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This was the most comprehensive translation of the Grimms to date and almost certainly owes its origin to the enthusiasm for fairytales of Joseph Cundall, who was in partnership with Addey from to Cundall had previously published a different selection and translation from the Grimms in as well as their namesake A. It is more than likely that Addey and Co. Eight of them are full-page hand-coloured plates and extremely attractive in their evocation of picturesque pre-industrial Germany.

Of the fifty-six items eight were actually taken from medieval texts, and a further ten came from an early printed book usually known as the Buch der Beispiele der alten Weisen Book of Exempla from the Wise Ancients , which Bechstein knew in its last popular edition of This is a German version of the famous Oriental collection known in many languages and with many titles, but generally known in English as the Fables of Pilpay , of which the latest edition had appeared in The medieval tales are for the most part moral tales, and those from the Buch der Beispiele are chiefly animal fables.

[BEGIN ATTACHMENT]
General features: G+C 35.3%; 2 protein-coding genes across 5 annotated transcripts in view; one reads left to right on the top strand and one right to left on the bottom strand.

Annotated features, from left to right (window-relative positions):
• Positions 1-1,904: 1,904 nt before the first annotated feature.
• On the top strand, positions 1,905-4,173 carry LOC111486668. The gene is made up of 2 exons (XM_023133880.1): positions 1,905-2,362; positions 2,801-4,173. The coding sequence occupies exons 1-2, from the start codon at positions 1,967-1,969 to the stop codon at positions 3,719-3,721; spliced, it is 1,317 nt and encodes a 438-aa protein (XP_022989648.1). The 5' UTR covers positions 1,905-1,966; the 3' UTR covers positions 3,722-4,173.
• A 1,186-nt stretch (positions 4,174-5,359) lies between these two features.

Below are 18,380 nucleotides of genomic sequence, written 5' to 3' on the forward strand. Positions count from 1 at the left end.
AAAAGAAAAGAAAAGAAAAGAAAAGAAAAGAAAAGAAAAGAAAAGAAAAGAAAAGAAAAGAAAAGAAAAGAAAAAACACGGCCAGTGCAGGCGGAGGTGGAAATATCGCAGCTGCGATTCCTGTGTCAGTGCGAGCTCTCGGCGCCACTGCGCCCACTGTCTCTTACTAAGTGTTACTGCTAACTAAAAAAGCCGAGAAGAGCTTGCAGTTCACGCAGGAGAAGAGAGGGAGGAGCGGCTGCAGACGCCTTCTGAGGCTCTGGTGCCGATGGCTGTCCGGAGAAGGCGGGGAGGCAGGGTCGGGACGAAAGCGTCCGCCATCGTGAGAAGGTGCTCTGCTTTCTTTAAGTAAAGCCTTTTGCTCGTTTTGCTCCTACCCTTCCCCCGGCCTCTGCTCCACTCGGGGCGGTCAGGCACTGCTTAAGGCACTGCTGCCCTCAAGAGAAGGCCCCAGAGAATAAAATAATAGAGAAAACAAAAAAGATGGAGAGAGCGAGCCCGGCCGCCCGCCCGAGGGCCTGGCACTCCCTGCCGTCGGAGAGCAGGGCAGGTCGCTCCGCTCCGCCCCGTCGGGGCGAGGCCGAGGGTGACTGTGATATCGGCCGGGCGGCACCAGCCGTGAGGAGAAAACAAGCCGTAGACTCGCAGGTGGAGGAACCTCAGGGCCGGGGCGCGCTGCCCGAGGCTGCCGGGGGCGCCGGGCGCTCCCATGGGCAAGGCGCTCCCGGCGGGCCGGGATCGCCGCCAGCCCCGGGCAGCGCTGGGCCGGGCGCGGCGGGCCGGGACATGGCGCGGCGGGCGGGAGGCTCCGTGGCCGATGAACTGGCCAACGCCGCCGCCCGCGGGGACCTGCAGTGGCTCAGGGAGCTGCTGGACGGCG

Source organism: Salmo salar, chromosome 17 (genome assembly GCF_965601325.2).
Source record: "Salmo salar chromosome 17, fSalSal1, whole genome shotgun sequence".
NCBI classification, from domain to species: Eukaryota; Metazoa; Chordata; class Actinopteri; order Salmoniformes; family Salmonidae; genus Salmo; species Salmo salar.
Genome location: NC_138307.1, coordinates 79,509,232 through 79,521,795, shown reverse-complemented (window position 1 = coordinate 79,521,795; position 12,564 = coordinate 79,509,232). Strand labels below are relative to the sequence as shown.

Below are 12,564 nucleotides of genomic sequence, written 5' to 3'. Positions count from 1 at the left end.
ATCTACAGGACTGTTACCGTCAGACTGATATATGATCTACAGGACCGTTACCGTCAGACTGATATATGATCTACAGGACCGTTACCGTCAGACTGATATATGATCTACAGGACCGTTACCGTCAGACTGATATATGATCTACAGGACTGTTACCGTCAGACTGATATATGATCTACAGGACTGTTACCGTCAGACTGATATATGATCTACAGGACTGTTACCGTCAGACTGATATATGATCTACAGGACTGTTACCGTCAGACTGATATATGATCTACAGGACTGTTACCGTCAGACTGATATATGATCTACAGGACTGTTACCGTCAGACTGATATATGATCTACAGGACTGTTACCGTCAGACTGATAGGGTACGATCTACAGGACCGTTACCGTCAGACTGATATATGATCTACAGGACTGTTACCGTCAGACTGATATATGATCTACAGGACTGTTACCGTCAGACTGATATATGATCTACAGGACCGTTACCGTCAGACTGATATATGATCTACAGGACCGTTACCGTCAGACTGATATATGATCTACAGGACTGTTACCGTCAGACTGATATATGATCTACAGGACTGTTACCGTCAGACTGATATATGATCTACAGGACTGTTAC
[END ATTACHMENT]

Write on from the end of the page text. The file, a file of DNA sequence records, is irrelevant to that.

Twelve are animal tales, and two have no protagonist.

10 Mini Stories

As far as the fairytales tales of magic are concerned, readers would not have noticed any obvious difference in tone and length from what they were accustomed to from the Grimms. In his German originals Bechstein does allow himself the occasional personally motivated aside, but these are just the things that the English translators were likely to remove or modify. The story concerns an old man who keeps his heart outside his body, turns six brothers and their prospective brides into stone and makes the seventh bride a virtual prisoner.